The Combined 38th All Japan Aiseki Association National Exhibition and the 2018  Hokkaido Suiseki Federation Exhibition.


The 38th All Japan Aiseki Association held their annual national exhibition together with the 6th Hokkaido Suiseki Federation at the Citizen’s Gallery in Sapporo, Japan from June 29 through July 1, 2018. The gallery with its movable partitions and lighting was designed for exhibitions of art objects such as viewing stones, bonsai, paintings, and scrolls. A total of 89 stones were displayed along with several bonsai, companion plants, and a spectacular dried trunk of a shimpaku juniper. Most of the stones were from Hokkaido, although some excellent stones from Honshu were included. A few viewing stones from North America and Italy were entered by foreign participants in this year’s exhibition.


Even though this joint exhibition was planned and staged by stone hobbyists associated with the Aiseki Association, the quality of the stones and displays was excellent. Dozens of volunteers converged on the Citizen’s gallery two days prior to the opening to set up tables,  backdrops, and unpack and arrange the display tables, stones, scrolls, and accompanying items. Because of this, the cost of staging the exhibit was greatly reduced, resulting in lower fees which made the exhibition affordable to a larger number of people.



The Japan Aiseki Association’s exhibition is the best venue in the world to see the wide range of excellent stones from this northern-most major island of the Japan archipeligo. The exhibit was dominated by the well known dark stones from the Kamuikoton region of the Ishikari River, as well as the various colored, and often more rugged, stones from the mountainous Koutaro region of central Hokkaido. A smooth greenish colored stone known as Aotora also originates in the Koutaro area. The Koutaro stones are often large and used as landscape or garden pieces, while other smaller ones make nice viewing stones. Lesser-known stones such as Sengen, Rekifunegawa, Inagawa, and Tesiogawa were also displayed in this exhibition. The smooth textured Toyoni stones and the more complex scenic Pompira stones are of sedimentary origin. Jade, native to Hokkaido, was displayed along with more colorful native stones. The majority of the displays were traditional, consisting of a display table and scroll. One attractive low Aotora stone was displayed on a stand that consisted of a small tatami mat enclosed in a dark hardwood frame. A low rectangular wood screen served as a backdrop in this display.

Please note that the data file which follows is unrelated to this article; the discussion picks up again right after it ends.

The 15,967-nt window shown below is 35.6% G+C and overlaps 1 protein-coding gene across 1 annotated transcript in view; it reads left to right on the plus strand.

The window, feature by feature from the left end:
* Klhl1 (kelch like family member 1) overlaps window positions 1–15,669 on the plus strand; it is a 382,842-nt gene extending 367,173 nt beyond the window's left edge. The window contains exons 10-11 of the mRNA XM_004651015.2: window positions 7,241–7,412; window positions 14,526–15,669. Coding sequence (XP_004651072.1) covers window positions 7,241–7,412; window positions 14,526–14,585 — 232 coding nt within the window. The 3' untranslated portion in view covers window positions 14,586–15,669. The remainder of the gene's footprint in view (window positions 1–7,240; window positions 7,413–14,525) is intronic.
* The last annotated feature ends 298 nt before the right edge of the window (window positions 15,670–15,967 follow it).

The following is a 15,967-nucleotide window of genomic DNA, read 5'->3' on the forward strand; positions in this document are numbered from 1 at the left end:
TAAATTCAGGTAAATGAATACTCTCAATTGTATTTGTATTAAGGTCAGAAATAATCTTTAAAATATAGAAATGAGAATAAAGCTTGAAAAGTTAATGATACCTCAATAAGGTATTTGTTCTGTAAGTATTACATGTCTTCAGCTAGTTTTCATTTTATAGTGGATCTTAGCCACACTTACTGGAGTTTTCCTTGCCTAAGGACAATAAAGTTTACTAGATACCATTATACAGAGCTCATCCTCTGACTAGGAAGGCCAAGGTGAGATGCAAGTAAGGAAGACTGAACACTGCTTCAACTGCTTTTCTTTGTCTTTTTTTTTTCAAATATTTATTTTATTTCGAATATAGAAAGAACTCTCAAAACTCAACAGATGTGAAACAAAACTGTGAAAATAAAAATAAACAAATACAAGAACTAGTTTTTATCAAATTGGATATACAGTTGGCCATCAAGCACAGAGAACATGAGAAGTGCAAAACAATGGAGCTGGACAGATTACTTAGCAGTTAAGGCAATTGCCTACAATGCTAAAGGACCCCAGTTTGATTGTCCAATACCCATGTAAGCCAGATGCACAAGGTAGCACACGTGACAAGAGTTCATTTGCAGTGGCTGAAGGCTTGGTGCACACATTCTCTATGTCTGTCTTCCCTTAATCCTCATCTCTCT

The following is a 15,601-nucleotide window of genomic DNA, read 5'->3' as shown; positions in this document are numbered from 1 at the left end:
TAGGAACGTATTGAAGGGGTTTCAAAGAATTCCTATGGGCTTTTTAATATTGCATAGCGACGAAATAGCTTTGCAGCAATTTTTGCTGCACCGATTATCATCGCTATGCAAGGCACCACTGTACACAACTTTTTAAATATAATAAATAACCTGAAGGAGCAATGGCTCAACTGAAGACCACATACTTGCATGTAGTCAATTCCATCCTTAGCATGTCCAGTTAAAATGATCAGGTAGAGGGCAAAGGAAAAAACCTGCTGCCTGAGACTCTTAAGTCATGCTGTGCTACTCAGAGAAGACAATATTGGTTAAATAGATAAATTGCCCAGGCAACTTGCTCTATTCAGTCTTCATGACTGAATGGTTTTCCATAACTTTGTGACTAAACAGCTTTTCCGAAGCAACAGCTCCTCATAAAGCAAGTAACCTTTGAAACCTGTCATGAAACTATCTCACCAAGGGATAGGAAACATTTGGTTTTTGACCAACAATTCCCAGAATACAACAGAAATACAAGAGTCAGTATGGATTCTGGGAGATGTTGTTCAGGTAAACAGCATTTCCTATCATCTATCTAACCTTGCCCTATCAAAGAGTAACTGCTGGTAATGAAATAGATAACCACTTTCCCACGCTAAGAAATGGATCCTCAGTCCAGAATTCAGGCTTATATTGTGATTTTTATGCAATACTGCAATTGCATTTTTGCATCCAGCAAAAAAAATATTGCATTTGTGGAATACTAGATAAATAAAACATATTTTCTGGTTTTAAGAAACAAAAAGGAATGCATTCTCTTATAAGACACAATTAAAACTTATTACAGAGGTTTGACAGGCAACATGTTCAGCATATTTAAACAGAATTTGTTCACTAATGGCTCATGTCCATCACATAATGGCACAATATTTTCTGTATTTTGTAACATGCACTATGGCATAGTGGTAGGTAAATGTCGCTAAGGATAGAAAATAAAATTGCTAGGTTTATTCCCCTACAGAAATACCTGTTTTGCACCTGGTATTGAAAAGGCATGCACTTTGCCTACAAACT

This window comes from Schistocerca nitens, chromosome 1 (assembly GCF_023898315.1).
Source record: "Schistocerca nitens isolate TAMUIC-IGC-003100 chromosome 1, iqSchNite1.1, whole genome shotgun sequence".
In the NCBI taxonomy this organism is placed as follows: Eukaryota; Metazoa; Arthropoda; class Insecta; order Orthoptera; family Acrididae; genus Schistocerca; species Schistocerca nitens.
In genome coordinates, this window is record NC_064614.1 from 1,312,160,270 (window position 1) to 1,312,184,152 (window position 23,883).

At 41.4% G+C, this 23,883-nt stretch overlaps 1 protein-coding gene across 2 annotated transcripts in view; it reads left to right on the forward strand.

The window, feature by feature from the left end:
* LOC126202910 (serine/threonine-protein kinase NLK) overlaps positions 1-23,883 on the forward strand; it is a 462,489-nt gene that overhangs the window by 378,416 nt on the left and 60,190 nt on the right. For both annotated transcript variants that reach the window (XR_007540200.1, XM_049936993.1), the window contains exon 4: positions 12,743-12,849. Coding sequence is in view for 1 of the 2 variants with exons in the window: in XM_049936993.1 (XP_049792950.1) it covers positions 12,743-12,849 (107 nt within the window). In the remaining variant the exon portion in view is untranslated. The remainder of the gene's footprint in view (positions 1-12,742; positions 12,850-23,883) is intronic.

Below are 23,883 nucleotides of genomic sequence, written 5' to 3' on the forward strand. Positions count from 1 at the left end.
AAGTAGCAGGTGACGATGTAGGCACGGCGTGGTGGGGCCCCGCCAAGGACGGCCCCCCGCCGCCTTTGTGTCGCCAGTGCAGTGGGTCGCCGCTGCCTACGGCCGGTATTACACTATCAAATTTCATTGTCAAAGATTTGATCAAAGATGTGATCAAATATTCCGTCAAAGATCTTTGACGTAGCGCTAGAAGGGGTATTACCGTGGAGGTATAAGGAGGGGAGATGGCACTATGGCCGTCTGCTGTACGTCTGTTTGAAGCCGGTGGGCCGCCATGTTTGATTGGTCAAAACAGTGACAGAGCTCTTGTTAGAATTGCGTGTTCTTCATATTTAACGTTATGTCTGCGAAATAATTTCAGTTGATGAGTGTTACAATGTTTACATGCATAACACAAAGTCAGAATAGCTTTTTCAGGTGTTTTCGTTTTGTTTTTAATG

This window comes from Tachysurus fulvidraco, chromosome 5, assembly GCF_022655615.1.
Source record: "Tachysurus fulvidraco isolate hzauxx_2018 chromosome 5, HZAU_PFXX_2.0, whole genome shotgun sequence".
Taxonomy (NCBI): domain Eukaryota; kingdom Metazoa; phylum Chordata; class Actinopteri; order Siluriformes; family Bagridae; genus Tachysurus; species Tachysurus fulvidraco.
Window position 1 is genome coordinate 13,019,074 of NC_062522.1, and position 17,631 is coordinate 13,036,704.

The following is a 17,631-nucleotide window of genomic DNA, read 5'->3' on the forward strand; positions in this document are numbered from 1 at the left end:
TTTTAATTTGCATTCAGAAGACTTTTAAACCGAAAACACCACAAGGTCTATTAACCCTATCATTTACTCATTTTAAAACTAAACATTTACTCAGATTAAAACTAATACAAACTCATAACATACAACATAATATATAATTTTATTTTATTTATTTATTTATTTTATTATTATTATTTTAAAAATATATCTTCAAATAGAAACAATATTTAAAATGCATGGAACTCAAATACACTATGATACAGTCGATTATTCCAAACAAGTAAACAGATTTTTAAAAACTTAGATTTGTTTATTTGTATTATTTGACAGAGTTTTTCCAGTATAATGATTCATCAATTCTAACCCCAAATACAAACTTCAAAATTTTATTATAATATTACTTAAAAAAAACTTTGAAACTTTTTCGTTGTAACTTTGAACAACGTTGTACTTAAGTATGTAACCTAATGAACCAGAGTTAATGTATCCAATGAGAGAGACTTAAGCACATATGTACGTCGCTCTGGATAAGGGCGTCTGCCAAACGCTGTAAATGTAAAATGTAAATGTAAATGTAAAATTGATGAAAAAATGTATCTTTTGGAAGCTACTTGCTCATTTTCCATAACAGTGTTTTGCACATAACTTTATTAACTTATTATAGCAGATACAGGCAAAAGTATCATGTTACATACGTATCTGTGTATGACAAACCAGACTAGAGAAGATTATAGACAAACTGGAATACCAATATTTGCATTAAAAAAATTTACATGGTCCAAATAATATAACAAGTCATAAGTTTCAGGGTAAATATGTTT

There was a small sales area with several hobbyists/collectors selling stones, mineral specimens, and a few fossils found in Hokkaido. A dinner and auction was held on the first evening of the exhibit. A portion of the proceeds from the auction goes to the association to help offset the cost of holding a major exhibition. Nice stones were sold for very reasonable prices—often for a a fourth of the price the same stone and base would cost in Tokyo or Kyoto. The presence of  nine foreign stone collectors helped to increase sales much to the delight of the exhibition organizers. At least eleven foreign visitors from Italy, Philippines, and the United States attended this year’s exhibition.

An illustrated catalog of this exhibit will be published by the All Japan Aiseki Association likely by September 2018. This catalog will be available from VSANA for non Japanese stone collectors this autumn. Watch this site for more information. The print run is limited to 200 copies, thus it is best to reserve your copy early.


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